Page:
View Full Version : My Critical Analysis of Chapter 4 of Frankenstein

04-26-2012, 09:38 AM
I am choosing to analyze a passage in Chapter 4. I am looking at two paragraphs, of which the first starts with “The astonishment which I had first experienced....” and following starts with “I see by your eagerness...” As with the whole book, this passage is written beautifully. By that I mean it holds the readers interest and uses unusual words.
'After so much time spent in painful labor, to arrive at once at the summit of my desires was the most gratifying consummation of my toils” The use of the words 'summit,' 'consummation' and 'toils' caught my attention in this sentence. They are not very common words and this brings the sentence to life. What I find to grasp my attention when reading is the use of words I don't see everyday- ones that make me think and the author does a great job at that. Using the word 'consummate' instead of 'complete' turns the sentence around for me as well as using 'toils' instead of using another phrase such as 'exhausting task.'
I like the metaphor Mary Shelley used at the end the first paragraph “I was like the Arabian who had been buried with the dead, and found a passage to life, aided only by one glimmering, and seemingly ineffectual, light” That sentence really paints a picture. Describing it the way she did made it more understandable, easier to sense what Victor was feeling. There were enough adjectives to describe, but not too many to make the sentence not flow. I liked the use of 'seemingly ineffectual' which made the sentence much more interesting than if she were to write 'undesirable.'
I included this second paragraph because I like the way it shows that Victor is talking to someone. Not us, the reader, but we are instead overlooking his conversation with someone else (who we later find out to be Walton). This is a narrative yes, and it is a story he is clearly telling to someone in retrospect. I question why Shelley decided to take this route. I think that is brings a curiosity to the writing. We are encouraged to keep reading to find out who he is talking to. “how dangerous is the acquirement of knowledge” is a great phrase. I have heard this before, and like that it was in this passage. In a lot of cases, knowledge definitely does become dangerous, for example, knowing things you aren't supposed to know. Victor continues on “and how much happier that man is who believes his native town to be the world, than he who aspires to become greater than his nature will allow” This is the classic cliché of saying ignorance is bliss, and a person who tries to take on more than he can handle often ends up miserable. “listen patiently until the end of my story, and you will easily perceive why I am reserved upon that subject.”This sentence makes the reader want to get to the end of the story to find out what the secret is that he is t is mentioning.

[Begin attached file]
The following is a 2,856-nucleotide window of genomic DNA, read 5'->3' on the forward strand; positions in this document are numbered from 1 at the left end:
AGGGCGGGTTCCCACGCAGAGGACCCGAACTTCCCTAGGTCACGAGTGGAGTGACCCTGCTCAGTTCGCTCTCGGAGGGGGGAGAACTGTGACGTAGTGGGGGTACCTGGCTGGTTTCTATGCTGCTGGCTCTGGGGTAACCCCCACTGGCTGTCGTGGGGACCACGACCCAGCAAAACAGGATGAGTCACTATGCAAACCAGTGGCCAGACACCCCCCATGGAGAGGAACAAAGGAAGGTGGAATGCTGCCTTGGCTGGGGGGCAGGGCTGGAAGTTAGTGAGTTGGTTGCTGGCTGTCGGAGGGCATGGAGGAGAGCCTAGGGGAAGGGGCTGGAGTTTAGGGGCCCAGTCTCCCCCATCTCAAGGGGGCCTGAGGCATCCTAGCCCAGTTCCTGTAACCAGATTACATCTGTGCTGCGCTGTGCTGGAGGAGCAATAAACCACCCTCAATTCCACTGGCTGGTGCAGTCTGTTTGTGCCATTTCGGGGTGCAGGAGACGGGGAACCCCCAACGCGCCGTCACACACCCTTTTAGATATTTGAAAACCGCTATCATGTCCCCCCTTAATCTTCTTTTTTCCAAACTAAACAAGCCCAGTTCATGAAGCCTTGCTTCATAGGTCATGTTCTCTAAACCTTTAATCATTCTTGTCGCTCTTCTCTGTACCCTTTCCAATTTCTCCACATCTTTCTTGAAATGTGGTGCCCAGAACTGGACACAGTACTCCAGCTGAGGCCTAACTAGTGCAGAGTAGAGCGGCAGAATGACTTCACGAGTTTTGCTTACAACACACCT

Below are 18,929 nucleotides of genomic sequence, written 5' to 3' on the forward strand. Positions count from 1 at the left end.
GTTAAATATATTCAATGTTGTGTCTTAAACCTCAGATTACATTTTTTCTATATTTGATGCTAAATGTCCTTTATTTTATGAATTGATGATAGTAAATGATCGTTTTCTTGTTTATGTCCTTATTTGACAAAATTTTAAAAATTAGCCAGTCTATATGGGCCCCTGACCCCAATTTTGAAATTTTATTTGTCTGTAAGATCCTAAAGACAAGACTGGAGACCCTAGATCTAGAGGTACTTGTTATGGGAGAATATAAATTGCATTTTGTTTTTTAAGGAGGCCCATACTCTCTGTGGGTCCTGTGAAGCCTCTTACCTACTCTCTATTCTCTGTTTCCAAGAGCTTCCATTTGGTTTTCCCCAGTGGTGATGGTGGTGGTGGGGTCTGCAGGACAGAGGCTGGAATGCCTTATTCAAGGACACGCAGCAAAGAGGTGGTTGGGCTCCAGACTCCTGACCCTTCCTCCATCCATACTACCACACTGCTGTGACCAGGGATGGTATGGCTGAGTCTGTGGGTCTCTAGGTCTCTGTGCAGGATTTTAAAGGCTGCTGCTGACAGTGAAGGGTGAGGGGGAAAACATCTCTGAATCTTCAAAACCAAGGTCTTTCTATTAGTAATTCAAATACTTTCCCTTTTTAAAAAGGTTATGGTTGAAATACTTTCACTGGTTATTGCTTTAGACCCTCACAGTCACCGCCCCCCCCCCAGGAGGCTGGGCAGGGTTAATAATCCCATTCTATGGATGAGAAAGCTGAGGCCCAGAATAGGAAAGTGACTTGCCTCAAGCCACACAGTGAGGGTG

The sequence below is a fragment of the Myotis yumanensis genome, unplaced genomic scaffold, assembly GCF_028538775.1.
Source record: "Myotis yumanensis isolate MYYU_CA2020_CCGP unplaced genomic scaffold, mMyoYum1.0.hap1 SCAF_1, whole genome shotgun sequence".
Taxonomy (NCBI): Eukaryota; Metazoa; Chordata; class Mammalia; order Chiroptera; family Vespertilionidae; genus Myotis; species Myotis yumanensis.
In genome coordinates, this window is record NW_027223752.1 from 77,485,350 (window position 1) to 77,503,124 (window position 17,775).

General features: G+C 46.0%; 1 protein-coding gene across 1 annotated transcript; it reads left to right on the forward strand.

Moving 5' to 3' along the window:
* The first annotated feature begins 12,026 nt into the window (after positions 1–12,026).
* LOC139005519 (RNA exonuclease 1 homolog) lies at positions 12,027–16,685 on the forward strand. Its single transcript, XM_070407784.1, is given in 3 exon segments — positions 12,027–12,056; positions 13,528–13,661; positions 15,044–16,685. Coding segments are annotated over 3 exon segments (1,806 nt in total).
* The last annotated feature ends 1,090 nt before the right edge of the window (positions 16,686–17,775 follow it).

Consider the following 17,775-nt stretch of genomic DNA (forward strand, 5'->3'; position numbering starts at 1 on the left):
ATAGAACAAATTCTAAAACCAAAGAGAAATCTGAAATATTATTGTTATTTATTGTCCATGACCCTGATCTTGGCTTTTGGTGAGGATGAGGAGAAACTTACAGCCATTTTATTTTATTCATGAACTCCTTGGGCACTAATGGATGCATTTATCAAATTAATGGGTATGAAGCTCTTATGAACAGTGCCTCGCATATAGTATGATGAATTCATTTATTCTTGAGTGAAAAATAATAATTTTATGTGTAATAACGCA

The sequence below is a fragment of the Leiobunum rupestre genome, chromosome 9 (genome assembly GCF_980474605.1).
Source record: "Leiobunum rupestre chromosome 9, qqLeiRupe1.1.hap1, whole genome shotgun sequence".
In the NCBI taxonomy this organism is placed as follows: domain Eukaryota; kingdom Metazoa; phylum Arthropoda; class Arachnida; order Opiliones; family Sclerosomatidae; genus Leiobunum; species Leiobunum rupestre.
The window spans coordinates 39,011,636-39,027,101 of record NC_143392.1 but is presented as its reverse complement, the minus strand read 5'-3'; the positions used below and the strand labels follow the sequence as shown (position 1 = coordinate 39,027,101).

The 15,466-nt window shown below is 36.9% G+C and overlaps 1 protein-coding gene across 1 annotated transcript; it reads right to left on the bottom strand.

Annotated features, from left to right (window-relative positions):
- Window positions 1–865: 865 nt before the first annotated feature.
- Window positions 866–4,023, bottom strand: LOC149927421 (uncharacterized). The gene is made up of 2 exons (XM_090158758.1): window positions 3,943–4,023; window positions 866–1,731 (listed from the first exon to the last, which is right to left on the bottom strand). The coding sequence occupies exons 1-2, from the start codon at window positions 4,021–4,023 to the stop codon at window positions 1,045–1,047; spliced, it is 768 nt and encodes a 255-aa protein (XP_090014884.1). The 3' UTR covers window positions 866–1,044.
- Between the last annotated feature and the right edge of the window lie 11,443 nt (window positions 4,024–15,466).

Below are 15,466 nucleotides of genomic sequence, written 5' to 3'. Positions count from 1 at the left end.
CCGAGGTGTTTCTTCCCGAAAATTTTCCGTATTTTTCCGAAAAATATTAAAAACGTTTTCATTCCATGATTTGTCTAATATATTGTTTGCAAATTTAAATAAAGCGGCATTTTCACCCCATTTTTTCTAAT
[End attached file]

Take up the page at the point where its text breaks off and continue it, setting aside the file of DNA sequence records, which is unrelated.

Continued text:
This passage has a sort of morose feeling to it. As with a lot of the book, you get the feeling that some drama is headed Victors way. That he has continued down a path of destruction. You can tell he is happy he accomplished something, something he has worked very had at, but perhaps had the wrong motives to do so. To me this passage suggests yes, he succeeded at something he had been trying to do for a long time, but looking back he may regret it. This passage also makes me question what it is he has done to make him feel the regret he does. He makes it seem like he was happy then, but is not now.

05-25-2016, 03:45 PM
After reading your post, and not having too much knowledge with the novel Frankenstein, I have really enjoyed the break down of the chapter.
By reading the breakdown of chapter 4, this makes me want to re-read the novel Frankenstein, and really dig deeper into each chapter and really think about what Shelley is implying and expand on the metaphors she is using.
I also enjoyed the metaphor she used at the end of the first paragraph. “I was like the Arabian who had been buried with the dead, and found a passage to life, aided only by one glimmering, and seemingly ineffectual, light” This was a brilliant way of having the reading actually imagine what Victor was feeling. I was able to picture in my mind, Victor, lifeless, hopeless, and just lying there. I agree, she using great descriptive words to help us paint a picture of what is happening.